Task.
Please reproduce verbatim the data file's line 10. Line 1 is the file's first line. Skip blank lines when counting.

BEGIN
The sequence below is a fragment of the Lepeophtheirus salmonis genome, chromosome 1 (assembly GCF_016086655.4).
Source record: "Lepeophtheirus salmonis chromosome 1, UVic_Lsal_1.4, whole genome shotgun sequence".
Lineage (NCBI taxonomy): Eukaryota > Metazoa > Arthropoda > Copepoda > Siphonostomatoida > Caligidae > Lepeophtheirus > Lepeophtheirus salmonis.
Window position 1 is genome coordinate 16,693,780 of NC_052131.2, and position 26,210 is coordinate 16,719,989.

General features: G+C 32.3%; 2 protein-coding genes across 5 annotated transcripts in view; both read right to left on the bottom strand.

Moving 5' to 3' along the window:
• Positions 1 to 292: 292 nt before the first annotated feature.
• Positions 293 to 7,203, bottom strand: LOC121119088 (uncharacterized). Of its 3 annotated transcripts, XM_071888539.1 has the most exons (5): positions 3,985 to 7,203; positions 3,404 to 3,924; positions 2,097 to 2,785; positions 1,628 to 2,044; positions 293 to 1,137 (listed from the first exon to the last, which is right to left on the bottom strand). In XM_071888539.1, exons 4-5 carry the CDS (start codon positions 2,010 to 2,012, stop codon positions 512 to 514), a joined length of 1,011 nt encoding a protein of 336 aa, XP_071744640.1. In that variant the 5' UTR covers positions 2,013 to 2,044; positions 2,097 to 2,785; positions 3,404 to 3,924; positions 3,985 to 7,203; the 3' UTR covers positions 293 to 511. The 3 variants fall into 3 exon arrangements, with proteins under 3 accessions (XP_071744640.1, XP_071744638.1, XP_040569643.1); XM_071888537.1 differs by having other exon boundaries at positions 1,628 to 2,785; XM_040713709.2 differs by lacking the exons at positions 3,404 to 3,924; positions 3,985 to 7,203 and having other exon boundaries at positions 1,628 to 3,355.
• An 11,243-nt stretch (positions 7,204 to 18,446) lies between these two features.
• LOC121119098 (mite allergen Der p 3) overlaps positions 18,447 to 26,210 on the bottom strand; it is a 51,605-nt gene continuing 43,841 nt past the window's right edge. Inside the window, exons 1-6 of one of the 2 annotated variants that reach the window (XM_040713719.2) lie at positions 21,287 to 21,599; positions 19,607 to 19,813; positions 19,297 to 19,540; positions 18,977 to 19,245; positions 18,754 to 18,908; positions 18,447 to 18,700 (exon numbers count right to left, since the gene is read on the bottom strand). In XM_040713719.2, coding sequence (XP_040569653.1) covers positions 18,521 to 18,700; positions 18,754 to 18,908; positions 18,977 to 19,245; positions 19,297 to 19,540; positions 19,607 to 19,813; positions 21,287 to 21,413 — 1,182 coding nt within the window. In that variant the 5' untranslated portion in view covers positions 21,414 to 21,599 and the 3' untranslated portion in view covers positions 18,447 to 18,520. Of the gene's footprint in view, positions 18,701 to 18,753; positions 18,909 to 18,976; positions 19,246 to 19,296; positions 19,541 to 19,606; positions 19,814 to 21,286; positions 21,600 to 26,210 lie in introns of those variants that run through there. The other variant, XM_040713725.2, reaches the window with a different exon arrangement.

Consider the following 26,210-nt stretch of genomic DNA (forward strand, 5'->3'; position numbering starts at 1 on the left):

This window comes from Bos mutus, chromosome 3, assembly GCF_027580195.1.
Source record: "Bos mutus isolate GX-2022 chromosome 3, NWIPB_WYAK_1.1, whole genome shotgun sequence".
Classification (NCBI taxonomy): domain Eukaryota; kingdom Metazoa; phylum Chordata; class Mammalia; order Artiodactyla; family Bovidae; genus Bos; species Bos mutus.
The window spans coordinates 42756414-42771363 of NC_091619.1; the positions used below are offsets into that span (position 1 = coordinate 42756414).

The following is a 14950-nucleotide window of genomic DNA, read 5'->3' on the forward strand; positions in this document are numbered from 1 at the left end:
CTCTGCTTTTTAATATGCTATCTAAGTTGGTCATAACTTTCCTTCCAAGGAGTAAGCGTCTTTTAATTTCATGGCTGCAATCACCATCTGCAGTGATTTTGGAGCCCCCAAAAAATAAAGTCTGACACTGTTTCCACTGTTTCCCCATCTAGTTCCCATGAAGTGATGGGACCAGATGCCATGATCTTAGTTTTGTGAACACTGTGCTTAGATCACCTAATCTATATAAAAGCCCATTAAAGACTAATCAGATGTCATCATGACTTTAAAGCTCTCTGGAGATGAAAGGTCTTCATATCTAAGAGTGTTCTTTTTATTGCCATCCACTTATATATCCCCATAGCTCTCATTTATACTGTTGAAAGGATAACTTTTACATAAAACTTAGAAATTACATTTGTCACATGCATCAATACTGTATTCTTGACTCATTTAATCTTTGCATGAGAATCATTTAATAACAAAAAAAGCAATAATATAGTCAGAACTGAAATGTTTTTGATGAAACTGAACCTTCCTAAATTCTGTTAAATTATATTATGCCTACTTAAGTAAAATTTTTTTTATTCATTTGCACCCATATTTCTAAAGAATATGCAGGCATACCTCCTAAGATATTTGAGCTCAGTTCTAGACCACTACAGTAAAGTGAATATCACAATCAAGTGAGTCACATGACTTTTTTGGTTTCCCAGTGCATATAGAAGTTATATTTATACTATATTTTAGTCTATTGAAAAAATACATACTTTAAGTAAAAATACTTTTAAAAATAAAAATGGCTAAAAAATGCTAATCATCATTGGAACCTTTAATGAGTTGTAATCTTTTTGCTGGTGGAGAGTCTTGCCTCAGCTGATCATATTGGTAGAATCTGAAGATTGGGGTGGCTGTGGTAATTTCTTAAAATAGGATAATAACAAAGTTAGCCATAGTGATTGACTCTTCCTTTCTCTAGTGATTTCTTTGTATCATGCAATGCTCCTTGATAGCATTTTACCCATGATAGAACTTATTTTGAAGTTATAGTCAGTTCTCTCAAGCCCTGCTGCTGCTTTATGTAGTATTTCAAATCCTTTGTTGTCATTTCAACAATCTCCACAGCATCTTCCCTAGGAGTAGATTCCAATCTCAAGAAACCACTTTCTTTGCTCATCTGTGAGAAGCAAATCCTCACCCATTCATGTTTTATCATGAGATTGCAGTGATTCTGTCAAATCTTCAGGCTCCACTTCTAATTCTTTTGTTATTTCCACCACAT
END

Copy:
• LOC121119098 (mite allergen Der p 3) overlaps positions 18,447 to 26,210 on the bottom strand; it is a 51,605-nt gene continuing 43,841 nt past the window's right edge. Inside the window, exons 1-6 of one of the 2 annotated variants that reach the window (XM_040713719.2) lie at positions 21,287 to 21,599; positions 19,607 to 19,813; positions 19,297 to 19,540; positions 18,977 to 19,245; positions 18,754 to 18,908; positions 18,447 to 18,700 (exon numbers count right to left, since the gene is read on the bottom strand). In XM_040713719.2, coding sequence (XP_040569653.1) covers positions 18,521 to 18,700; positions 18,754 to 18,908; positions 18,977 to 19,245; positions 19,297 to 19,540; positions 19,607 to 19,813; positions 21,287 to 21,413 — 1,182 coding nt within the window. In that variant the 5' untranslated portion in view covers positions 21,414 to 21,599 and the 3' untranslated portion in view covers positions 18,447 to 18,520. Of the gene's footprint in view, positions 18,701 to 18,753; positions 18,909 to 18,976; positions 19,246 to 19,296; positions 19,541 to 19,606; positions 19,814 to 21,286; positions 21,600 to 26,210 lie in introns of those variants that run through there. The other variant, XM_040713725.2, reaches the window with a different exon arrangement.